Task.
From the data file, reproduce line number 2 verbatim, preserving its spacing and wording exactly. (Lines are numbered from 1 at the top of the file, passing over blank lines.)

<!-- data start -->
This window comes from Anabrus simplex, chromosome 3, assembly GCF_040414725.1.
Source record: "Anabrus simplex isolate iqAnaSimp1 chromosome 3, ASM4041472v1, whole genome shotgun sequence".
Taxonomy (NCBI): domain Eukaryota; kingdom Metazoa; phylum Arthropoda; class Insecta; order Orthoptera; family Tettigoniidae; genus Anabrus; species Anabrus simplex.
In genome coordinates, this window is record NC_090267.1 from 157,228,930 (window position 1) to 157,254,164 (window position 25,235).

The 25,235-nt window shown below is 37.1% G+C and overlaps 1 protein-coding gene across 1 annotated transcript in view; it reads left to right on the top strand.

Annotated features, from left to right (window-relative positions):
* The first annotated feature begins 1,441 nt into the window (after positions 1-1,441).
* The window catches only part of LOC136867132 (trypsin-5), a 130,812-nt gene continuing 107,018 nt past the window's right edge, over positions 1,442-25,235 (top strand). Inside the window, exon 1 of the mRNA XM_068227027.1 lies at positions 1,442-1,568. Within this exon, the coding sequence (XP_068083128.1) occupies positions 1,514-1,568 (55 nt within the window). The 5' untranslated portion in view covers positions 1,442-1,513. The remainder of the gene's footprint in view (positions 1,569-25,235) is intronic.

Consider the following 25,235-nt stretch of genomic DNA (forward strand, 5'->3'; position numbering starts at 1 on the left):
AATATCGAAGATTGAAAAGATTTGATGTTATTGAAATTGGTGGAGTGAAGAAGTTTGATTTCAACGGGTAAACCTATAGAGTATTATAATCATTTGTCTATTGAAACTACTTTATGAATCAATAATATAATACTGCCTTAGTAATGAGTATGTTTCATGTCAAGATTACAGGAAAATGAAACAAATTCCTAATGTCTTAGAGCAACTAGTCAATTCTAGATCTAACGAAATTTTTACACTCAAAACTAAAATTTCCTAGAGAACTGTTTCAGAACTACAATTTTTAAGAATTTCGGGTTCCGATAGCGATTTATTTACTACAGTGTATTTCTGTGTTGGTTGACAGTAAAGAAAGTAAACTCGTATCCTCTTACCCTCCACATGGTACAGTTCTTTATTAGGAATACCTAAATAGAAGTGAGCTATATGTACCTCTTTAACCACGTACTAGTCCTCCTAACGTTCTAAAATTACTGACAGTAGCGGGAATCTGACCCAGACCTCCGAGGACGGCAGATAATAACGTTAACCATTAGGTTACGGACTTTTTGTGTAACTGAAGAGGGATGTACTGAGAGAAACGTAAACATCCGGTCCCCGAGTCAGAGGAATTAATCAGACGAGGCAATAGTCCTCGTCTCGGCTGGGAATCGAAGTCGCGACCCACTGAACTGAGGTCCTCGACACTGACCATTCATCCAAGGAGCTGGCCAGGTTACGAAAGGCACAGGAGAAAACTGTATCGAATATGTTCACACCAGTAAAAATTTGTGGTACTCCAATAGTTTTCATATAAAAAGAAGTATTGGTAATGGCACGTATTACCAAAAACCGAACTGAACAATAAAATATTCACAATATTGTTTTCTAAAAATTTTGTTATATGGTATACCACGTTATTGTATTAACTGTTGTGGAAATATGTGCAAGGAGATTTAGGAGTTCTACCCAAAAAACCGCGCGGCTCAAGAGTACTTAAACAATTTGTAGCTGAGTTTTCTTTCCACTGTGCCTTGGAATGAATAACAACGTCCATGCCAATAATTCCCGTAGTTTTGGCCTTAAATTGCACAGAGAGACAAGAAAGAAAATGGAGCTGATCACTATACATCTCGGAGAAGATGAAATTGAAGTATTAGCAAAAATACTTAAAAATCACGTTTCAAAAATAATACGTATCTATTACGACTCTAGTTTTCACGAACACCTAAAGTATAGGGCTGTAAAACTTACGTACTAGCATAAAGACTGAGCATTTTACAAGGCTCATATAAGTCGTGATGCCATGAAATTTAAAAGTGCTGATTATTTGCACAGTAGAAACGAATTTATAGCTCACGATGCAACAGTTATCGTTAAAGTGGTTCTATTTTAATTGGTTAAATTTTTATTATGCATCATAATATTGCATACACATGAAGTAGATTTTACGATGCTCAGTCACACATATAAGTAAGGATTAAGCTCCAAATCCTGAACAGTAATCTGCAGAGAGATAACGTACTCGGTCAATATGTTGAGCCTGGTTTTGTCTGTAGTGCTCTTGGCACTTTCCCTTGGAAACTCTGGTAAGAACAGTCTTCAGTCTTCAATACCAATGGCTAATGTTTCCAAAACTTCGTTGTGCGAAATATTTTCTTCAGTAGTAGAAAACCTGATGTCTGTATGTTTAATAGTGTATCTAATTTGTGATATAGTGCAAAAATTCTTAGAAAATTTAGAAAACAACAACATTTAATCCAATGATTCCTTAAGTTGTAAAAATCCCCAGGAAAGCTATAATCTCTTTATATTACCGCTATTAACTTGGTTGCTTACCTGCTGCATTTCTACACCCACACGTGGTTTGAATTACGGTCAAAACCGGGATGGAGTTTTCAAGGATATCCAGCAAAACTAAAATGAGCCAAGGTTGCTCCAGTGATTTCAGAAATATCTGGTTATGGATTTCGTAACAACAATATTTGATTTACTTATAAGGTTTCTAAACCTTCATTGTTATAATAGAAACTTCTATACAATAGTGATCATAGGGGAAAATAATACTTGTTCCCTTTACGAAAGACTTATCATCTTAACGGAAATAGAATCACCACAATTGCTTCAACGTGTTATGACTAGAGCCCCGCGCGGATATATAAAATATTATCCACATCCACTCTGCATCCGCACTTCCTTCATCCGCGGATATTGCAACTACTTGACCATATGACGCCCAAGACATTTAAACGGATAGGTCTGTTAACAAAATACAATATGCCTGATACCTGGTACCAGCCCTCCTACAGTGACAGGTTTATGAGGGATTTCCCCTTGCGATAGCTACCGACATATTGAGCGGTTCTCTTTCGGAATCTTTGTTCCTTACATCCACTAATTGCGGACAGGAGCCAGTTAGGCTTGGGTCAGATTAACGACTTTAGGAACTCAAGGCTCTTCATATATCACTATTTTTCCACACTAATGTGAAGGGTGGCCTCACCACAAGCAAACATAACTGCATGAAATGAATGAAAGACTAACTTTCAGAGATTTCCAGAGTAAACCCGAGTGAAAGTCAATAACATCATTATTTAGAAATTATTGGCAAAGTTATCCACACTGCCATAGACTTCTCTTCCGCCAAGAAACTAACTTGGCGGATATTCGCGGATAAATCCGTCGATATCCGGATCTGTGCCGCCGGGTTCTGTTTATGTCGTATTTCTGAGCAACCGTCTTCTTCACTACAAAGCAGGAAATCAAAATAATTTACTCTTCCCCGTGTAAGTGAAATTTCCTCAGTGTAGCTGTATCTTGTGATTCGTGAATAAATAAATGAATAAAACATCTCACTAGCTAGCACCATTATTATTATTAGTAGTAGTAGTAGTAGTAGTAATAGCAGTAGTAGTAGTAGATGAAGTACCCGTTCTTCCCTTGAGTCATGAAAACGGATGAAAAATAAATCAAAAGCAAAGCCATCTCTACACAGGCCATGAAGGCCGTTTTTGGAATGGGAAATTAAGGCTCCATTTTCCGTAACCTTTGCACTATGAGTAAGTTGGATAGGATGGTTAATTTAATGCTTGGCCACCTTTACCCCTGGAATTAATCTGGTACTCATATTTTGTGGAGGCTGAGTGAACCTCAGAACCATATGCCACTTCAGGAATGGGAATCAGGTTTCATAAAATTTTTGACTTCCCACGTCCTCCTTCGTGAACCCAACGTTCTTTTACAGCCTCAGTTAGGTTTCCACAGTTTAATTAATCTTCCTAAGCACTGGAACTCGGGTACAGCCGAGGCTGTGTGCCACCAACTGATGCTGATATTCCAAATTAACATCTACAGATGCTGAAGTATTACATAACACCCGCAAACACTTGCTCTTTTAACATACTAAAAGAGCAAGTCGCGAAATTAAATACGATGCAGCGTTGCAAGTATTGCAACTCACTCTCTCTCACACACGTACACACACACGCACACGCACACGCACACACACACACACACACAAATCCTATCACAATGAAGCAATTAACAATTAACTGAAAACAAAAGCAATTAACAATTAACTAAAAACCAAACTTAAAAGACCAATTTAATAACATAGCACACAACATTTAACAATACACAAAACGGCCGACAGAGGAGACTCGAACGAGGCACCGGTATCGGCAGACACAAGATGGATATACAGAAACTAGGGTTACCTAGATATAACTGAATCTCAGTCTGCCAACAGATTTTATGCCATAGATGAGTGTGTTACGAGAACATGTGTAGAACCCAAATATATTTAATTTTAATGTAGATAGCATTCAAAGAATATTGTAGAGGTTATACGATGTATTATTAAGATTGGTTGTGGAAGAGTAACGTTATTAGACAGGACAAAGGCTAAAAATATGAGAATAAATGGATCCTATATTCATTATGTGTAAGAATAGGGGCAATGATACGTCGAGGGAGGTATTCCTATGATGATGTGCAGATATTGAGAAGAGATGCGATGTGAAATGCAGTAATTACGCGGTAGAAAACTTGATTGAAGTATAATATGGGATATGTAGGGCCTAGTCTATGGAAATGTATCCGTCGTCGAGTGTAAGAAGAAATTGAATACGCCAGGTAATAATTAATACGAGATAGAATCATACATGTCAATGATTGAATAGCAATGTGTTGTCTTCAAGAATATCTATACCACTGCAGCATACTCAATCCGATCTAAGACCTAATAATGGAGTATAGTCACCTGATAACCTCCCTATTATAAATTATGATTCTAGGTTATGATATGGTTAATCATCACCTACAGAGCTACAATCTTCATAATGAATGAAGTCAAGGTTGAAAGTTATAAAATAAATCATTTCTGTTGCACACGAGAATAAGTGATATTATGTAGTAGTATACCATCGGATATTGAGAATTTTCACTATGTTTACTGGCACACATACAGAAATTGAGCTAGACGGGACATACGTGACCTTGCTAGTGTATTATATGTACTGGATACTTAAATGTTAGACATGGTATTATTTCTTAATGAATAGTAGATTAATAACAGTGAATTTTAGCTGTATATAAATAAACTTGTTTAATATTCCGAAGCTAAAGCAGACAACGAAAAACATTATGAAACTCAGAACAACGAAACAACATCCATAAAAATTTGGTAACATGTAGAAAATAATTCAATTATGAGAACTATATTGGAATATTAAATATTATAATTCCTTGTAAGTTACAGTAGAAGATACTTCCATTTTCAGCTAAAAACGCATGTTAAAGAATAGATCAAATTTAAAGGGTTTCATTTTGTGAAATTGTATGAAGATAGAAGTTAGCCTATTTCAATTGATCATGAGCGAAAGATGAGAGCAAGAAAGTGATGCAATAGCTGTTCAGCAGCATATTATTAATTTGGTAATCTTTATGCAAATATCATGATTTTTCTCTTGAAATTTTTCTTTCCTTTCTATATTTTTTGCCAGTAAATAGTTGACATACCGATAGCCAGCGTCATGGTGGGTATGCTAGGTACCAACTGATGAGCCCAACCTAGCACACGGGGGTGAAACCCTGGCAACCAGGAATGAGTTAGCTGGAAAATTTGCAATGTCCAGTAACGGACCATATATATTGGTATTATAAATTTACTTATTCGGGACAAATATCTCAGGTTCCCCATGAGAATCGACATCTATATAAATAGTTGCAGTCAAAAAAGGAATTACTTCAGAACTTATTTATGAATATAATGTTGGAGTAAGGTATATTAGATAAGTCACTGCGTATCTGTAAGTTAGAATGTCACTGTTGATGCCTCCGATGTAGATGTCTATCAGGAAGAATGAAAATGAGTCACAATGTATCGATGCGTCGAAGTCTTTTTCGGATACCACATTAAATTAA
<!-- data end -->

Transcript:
Source record: "Anabrus simplex isolate iqAnaSimp1 chromosome 3, ASM4041472v1, whole genome shotgun sequence".